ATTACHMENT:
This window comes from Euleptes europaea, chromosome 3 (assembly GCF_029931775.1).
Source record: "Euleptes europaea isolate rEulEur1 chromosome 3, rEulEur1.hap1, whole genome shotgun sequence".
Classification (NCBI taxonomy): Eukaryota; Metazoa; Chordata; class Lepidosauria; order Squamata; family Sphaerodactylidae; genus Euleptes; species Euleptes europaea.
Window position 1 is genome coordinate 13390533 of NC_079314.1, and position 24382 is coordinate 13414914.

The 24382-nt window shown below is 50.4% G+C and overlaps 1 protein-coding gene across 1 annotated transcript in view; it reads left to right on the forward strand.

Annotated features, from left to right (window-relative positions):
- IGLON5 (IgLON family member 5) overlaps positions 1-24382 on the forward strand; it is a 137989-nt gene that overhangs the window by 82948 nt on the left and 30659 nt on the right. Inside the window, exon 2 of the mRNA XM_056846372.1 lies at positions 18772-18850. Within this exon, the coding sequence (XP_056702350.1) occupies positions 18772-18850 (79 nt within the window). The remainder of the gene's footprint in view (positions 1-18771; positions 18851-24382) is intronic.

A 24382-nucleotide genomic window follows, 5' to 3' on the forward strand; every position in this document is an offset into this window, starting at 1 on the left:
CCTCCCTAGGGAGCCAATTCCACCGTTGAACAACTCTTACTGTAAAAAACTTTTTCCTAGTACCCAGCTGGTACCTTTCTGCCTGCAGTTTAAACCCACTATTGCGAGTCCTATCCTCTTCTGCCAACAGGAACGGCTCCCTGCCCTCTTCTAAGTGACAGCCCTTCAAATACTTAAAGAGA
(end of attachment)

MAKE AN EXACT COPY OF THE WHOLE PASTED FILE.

This window comes from Euleptes europaea, chromosome 3 (assembly GCF_029931775.1).
Source record: "Euleptes europaea isolate rEulEur1 chromosome 3, rEulEur1.hap1, whole genome shotgun sequence".
Classification (NCBI taxonomy): Eukaryota; Metazoa; Chordata; class Lepidosauria; order Squamata; family Sphaerodactylidae; genus Euleptes; species Euleptes europaea.
Window position 1 is genome coordinate 13390533 of NC_079314.1, and position 24382 is coordinate 13414914.

The 24382-nt window shown below is 50.4% G+C and overlaps 1 protein-coding gene across 1 annotated transcript in view; it reads left to right on the forward strand.

Annotated features, from left to right (window-relative positions):
- IGLON5 (IgLON family member 5) overlaps positions 1-24382 on the forward strand; it is a 137989-nt gene that overhangs the window by 82948 nt on the left and 30659 nt on the right. Inside the window, exon 2 of the mRNA XM_056846372.1 lies at positions 18772-18850. Within this exon, the coding sequence (XP_056702350.1) occupies positions 18772-18850 (79 nt within the window). The remainder of the gene's footprint in view (positions 1-18771; positions 18851-24382) is intronic.

A 24382-nucleotide genomic window follows, 5' to 3' on the forward strand; every position in this document is an offset into this window, starting at 1 on the left:
CCTCCCTAGGGAGCCAATTCCACCGTTGAACAACTCTTACTGTAAAAAACTTTTTCCTAGTACCCAGCTGGTACCTTTCTGCCTGCAGTTTAAACCCACTATTGCGAGTCCTATCCTCTTCTGCCAACAGGAACGGCTCCCTGCCCTCTTCTAAGTGACAGCCCTTCAAATACTTAAAGAGA